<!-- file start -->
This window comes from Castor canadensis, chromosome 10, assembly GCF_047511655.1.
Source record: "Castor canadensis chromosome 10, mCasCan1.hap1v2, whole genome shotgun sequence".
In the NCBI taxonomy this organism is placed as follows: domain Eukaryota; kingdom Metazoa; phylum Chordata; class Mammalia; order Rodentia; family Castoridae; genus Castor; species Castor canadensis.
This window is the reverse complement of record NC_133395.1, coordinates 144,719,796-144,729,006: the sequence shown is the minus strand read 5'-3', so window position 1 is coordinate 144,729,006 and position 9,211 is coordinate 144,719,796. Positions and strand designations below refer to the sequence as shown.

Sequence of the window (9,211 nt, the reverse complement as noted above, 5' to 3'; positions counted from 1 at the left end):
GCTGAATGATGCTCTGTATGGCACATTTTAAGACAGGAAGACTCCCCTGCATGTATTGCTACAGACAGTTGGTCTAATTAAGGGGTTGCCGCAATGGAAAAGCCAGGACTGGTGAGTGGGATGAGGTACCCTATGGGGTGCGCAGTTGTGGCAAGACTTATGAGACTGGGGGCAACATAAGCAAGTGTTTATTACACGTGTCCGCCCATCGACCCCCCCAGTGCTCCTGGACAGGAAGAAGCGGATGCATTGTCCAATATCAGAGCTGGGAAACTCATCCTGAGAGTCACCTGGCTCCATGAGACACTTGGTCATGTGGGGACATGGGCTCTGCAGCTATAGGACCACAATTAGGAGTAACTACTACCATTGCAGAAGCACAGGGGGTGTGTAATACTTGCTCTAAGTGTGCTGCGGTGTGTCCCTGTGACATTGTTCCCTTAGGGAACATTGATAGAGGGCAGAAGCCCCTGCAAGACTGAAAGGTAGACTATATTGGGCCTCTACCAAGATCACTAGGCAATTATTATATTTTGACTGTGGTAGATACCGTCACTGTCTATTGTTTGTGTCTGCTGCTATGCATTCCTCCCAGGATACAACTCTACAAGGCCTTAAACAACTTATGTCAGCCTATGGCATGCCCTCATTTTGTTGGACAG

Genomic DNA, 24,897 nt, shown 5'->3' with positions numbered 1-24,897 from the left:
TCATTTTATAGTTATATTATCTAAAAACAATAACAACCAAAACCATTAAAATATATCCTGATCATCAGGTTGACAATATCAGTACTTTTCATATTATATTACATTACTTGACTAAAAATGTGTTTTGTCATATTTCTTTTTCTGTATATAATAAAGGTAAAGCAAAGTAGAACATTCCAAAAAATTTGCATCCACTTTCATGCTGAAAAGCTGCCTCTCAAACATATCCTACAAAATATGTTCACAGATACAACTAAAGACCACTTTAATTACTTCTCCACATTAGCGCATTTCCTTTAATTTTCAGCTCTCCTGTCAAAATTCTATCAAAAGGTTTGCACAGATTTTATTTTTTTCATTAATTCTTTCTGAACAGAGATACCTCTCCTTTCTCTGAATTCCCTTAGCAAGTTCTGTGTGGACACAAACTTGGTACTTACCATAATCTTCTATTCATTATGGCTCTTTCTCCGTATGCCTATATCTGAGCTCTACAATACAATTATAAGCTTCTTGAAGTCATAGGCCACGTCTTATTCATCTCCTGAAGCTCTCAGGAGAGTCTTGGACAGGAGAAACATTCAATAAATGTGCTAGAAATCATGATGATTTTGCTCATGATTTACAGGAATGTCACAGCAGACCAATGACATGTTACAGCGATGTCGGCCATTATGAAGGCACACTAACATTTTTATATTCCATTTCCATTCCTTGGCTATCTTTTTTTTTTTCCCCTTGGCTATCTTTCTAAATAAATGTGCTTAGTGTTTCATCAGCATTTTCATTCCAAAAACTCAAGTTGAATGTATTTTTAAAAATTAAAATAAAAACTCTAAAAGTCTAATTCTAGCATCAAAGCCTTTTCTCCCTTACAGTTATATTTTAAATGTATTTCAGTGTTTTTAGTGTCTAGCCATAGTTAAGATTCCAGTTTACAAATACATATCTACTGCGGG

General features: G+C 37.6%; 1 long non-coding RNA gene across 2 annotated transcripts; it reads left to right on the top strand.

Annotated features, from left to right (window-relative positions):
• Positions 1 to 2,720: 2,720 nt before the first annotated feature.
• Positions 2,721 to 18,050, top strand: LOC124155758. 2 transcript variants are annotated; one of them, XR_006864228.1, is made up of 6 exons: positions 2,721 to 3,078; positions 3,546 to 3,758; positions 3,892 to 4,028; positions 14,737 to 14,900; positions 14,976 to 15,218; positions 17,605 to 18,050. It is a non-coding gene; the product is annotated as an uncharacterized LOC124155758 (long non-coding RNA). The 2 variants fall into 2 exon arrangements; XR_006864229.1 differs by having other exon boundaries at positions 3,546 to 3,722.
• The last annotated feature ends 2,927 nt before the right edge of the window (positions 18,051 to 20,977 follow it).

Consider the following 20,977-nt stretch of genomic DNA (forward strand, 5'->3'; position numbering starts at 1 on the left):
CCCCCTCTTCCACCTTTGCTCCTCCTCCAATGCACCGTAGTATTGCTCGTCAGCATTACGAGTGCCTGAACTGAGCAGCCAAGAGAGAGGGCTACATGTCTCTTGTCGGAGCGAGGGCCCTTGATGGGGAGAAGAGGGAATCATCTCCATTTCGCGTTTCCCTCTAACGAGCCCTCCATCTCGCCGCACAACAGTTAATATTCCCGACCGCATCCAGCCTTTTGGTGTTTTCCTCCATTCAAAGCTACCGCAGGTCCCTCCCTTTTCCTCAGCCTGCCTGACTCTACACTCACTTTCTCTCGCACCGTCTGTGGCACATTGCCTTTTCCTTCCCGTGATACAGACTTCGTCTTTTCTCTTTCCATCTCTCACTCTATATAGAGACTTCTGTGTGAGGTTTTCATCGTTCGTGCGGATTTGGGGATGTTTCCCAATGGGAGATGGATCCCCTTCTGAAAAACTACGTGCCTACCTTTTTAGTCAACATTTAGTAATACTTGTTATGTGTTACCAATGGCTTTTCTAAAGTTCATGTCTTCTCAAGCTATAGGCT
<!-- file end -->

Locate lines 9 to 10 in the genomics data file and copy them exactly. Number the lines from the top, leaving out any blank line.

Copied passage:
General features: G+C 37.6%; 1 long non-coding RNA gene across 2 annotated transcripts; it reads left to right on the top strand.

Annotated features, from left to right (window-relative positions):